During the recent MBI Modular Construction Summit in Washington D.C., manufacturers, dealers and service providers for the modular building industry had the pleasure of listening to Anirban Basu of the Sage Policy Group, Inc. Mr. Basu is also the chief economist for the Association of Building Contractors; therefore, he is acutely aware of the effects this recession has had upon the construction industry.
With the 2008 economic meltdown, the global aspect of our economy has become painfully obvious; NYSE down 33.8%, NASDAQ down 39.6%, London down 31.3%, Frankfort down 40.2% and Tokyo down 42.1%. Since that time, some modest growth has happened globally; 2010 recorded 5.0%, 2011 is on track for 4.4% and 2012 is forecast at 4.5%. The United Stated throughout this period has had, and is forecast to hover around 2.8% growth. This is contrasted by “Chindia” (China and India) whose growth during this same period is projected at 10.35%. China’s economy should surpass the U.S. within this decade and be twice that of the U.S. by 2030. The largest single migration on the planet is not Latinos moving to the U.S., it is rural Chinese moving to urban China, creating a “Chicago Sized” city every year in that country. Imagine the demands this must place upon infrastructure and the construction programs required to respond.
Our current soft period in the recovery is yet another example of global events and their effect upon our economy. At the start of 2011, the U.S. was poised to enjoy a “less bad” economic climate…..then things started to happen; even more political unrest in the Middle East, namely Egypt, Syria and Libya, raised oil prices significantly. This effectively put the brakes on consumer spending and raised the cost of all goods produced and distributed. Then in March the devastating earthquake and tsunami that hit Japan threw yet more havoc at world markets. These events have effectively postponed a widespread recovery in the U.S. until Q-3 or more likely Q-4 of this year.
Aside from our growing debt that we’ll address in a moment, the biggest issue still plaguing the U.S. economy is unemployment. Q-1, 2011 U.S. metropolitan unemployment rankings had the metro D.C area at 5.4% (the trappings of big government), DFW at 7.7%, Houston at 8.0% and the Riverside, CA area in last place at 13.7% unemployment. The national Q-1 average was 8.5%. Comparing December 2007 to May 2011, unemployment gains and loses should come as no surprise to anyone in the modular building industry; Education and Healthcare has grown 7.5%, Mining and Logging (natural resources) has grown 4.6%. This is contrasted by a loss in Manufacturing of 14.9% and a loss in Construction jobs of 26.2%. Non-residential construction has fallen 27.1% and is not expected to rebound anytime soon as public dollars are slowing and private dollars are not quite ready to take up the slack. Residential construction has even a bleaker outlook due to a paradigm shift in homeowner expectations. For the first time since World War II more people are aspiring to rent than to buy. This does not bode well for new housing starts.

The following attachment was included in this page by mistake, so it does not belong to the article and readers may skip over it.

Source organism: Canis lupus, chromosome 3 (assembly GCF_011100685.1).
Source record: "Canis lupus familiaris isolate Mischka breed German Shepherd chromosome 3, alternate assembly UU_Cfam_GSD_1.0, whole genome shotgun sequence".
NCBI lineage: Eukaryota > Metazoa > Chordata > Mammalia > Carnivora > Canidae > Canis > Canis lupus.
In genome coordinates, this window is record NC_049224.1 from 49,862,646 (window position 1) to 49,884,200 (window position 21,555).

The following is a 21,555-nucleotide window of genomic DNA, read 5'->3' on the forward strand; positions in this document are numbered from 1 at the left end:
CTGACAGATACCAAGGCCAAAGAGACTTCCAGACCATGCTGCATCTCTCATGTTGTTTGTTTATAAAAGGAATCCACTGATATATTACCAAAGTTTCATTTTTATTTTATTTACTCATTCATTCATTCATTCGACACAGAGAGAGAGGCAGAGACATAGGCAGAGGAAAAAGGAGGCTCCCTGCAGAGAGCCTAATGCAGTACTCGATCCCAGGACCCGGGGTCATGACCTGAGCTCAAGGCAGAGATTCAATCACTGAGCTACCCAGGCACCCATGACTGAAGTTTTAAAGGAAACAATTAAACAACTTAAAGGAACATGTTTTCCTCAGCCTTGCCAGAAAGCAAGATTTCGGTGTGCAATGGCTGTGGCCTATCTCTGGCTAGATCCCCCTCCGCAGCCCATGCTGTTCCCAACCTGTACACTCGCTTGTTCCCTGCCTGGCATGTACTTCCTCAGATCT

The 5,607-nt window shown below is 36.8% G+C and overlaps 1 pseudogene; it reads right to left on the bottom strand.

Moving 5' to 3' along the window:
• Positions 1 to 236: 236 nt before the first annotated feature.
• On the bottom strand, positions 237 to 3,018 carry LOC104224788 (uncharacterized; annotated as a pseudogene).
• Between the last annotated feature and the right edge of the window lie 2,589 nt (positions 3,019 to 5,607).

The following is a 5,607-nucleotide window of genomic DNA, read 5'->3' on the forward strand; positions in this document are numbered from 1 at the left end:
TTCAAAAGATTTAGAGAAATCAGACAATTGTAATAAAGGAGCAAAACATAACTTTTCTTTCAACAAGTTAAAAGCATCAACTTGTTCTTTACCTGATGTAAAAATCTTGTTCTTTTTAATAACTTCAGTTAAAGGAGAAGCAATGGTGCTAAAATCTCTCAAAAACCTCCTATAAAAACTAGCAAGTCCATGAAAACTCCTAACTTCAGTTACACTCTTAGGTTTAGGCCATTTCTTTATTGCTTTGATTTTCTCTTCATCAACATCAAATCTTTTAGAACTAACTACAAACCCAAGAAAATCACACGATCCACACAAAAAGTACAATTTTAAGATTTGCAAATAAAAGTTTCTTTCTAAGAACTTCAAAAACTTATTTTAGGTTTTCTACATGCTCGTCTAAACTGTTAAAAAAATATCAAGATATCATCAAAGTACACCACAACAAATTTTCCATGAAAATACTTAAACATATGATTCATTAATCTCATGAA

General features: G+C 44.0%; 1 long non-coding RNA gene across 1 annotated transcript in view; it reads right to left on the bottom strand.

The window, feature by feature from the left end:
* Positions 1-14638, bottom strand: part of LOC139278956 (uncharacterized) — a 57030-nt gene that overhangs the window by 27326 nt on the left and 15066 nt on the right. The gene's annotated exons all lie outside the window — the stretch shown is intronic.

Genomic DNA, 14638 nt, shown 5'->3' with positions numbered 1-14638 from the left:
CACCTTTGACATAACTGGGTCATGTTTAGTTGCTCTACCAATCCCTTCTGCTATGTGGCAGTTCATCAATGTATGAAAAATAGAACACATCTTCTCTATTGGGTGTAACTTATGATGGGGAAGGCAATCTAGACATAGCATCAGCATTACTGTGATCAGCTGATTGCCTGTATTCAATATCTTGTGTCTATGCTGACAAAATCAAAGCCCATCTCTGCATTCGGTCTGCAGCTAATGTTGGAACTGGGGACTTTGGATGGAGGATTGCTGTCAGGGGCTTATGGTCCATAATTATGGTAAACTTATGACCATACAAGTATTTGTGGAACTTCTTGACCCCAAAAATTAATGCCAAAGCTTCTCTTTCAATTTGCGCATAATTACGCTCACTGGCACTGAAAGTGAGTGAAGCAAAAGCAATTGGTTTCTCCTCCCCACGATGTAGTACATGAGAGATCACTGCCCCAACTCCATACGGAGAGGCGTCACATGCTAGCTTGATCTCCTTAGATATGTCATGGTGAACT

What does all this mean?? Bail-outs and stimulus dollars have not stimulated anything. The U.S. has thrown money that we do not have at the problem for the last several years to no avail. Our nation’s debt is approaching the 14.294 trillion dollar ceiling established just last May and is projected to surpass the ceiling on August 2. Doing so would mean a default on debts by the government which is a place we have never been as a nation with potentially devastating repercussions. Republicans are only willing to consider raising the debt ceiling to the extent Democrats are willing to accept budget cuts (all the while not increasing taxes). Both sides’ posturing on the debate amounts to playing chicken while deep into uncharted territory. While each side has a very different view on a proper course of action, both sides are going to have to roll up their sleeves, compromise and resolve the issue is a realistic timetable. This crisis is too big to fix overnight (or in a decade for that matter).
Only through a bi-partisan effort will we have any hope at addressing our debt. As we approach a general election next year, this will be the biggest single campaign issue. Use your vote wisely. Study the issue and determine your candidate’s position. Remember, you have the ability to “fire ’em all” and start over if the partisanship continues.